In the rolling release Linux distro, you’ll get support for newer hardware faster. Installing the latest kernel as it becomes available upstream is one of the advantages of the rolling releases, offering better support for the newest hardware.

Rolling Release Distros Drawbacks

Using a rolling release Linux distribution can be an exciting experience, as it constantly provides the latest software updates and features. However, it also comes with several drawbacks.

Stability Concerns

Rolling releases update frequently, and each update can bring significant changes. While this means you get the latest features, it can also mean more bugs and less stability compared to distributions that focus on providing thoroughly tested updates.

So, although rare, it’s possible the next bunch of updates to break the system’s operation.

Security Risks

Although rolling releases often provide the latest security patches, the frequent changes can also introduce new vulnerabilities. The rapid pace of updates might lead to oversight of security configurations or compatibility with existing security measures.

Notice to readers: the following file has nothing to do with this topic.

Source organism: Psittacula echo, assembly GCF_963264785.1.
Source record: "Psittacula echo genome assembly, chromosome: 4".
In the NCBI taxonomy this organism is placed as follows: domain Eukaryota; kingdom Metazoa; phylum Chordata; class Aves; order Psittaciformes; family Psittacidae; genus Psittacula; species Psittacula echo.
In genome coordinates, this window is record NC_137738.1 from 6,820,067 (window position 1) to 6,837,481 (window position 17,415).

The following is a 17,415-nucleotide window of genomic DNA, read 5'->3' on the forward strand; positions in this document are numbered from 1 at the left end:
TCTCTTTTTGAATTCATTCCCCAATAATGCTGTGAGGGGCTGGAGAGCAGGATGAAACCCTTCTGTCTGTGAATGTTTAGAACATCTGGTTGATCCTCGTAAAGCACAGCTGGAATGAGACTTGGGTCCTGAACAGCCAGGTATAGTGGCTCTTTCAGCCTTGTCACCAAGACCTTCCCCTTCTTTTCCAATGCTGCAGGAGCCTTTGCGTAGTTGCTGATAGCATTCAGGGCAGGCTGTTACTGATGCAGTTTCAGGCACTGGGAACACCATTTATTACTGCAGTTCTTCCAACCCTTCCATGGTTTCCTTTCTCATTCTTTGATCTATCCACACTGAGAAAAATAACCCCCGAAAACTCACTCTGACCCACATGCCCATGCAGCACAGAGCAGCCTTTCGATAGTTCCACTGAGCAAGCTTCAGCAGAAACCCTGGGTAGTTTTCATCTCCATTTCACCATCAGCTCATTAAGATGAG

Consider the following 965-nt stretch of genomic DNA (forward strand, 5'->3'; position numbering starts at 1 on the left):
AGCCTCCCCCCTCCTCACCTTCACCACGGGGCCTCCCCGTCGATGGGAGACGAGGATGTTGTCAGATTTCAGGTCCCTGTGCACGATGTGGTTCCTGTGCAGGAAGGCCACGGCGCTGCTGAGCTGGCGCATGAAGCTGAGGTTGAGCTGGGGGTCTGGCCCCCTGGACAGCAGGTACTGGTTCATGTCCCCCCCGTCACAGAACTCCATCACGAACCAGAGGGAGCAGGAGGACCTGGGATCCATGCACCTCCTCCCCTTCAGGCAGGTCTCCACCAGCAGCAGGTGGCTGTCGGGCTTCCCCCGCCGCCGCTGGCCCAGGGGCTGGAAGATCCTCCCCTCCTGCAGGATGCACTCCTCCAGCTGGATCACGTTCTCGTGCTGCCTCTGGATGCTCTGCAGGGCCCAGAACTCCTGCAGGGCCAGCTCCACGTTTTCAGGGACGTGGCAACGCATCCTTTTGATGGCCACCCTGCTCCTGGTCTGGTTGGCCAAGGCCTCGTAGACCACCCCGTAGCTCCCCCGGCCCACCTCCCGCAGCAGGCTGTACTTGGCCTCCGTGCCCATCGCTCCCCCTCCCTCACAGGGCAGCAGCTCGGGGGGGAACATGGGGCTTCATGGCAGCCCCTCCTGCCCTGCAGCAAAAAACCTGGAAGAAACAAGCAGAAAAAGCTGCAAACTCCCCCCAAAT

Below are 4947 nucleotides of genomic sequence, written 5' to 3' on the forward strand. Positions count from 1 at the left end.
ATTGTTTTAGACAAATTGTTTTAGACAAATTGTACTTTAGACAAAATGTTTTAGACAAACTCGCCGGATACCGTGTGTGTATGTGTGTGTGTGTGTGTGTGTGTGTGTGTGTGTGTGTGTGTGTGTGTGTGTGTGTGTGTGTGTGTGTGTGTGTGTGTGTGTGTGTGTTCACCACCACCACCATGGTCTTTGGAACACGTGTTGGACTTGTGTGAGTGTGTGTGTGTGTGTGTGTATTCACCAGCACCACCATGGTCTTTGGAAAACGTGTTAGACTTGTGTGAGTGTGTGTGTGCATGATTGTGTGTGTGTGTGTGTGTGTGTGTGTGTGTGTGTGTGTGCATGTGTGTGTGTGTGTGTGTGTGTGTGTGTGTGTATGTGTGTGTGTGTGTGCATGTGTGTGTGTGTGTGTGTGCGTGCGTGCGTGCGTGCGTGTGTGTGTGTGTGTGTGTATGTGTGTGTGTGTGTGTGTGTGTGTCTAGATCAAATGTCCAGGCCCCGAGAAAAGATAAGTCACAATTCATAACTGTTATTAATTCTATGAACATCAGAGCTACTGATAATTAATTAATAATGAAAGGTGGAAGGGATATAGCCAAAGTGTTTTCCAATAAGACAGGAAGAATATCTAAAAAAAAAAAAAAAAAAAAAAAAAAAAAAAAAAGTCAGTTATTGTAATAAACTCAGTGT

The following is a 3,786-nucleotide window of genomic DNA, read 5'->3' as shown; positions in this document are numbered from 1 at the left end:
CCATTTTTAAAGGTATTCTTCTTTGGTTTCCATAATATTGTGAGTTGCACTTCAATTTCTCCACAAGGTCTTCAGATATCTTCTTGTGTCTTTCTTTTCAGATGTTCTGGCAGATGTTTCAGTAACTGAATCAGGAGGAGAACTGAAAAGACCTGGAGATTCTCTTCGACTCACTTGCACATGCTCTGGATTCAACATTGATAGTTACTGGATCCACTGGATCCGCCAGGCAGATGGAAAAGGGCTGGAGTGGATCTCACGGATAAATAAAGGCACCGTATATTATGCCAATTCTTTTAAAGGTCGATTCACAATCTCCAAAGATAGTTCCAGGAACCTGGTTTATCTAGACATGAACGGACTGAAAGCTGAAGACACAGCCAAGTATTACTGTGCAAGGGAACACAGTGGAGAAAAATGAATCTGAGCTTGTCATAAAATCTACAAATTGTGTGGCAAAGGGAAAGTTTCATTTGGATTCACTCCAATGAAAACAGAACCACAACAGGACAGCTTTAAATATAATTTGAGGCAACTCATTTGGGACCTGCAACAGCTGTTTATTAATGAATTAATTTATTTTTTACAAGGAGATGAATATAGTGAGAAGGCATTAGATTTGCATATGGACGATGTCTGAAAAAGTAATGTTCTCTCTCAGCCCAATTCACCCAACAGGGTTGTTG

Not Suitable for Server Use

One of the main drawbacks to rolling release Linux distros is that they are not recommended to be used as a server platform. Why? Because a server running a rolling release is in a state of constant change. For servers where stability and predictability are essential, this can be problematic.

Learning Curve

Rolling release distributions often appeal to more experienced users comfortable with frequent changes and potential troubleshooting. For beginners, the constant updates can be overwhelming and require a steeper learning curve to maintain the system effectively.

Popular Rolling Release Distros to Explore

  • Arch Linux – Known for its simplicity and customization options. It’s a hit with tech-savvy users who like tailoring their system to their needs.
  • Manjaro – Based on Arch, it offers a more user-friendly experience, making it an excellent choice for those new to rolling releases.
  • openSUSE Tumbleweed – Offers a robust and stable rolling release experience with strong community support.
  • Void Linux – Systemd-free Linux distro with a BSD taste, which, like Arch, offers the highest level of customization but is also suitable for more advanced users.

Is Rolling Release Right for You?

Ideal for:

  • Desktop usage.
  • Tech enthusiasts and professionals who need the latest software and features.
  • Users who prefer continuous small updates over occasional large upgrades.


  • Rolling releases require more hands-on maintenance and troubleshooting.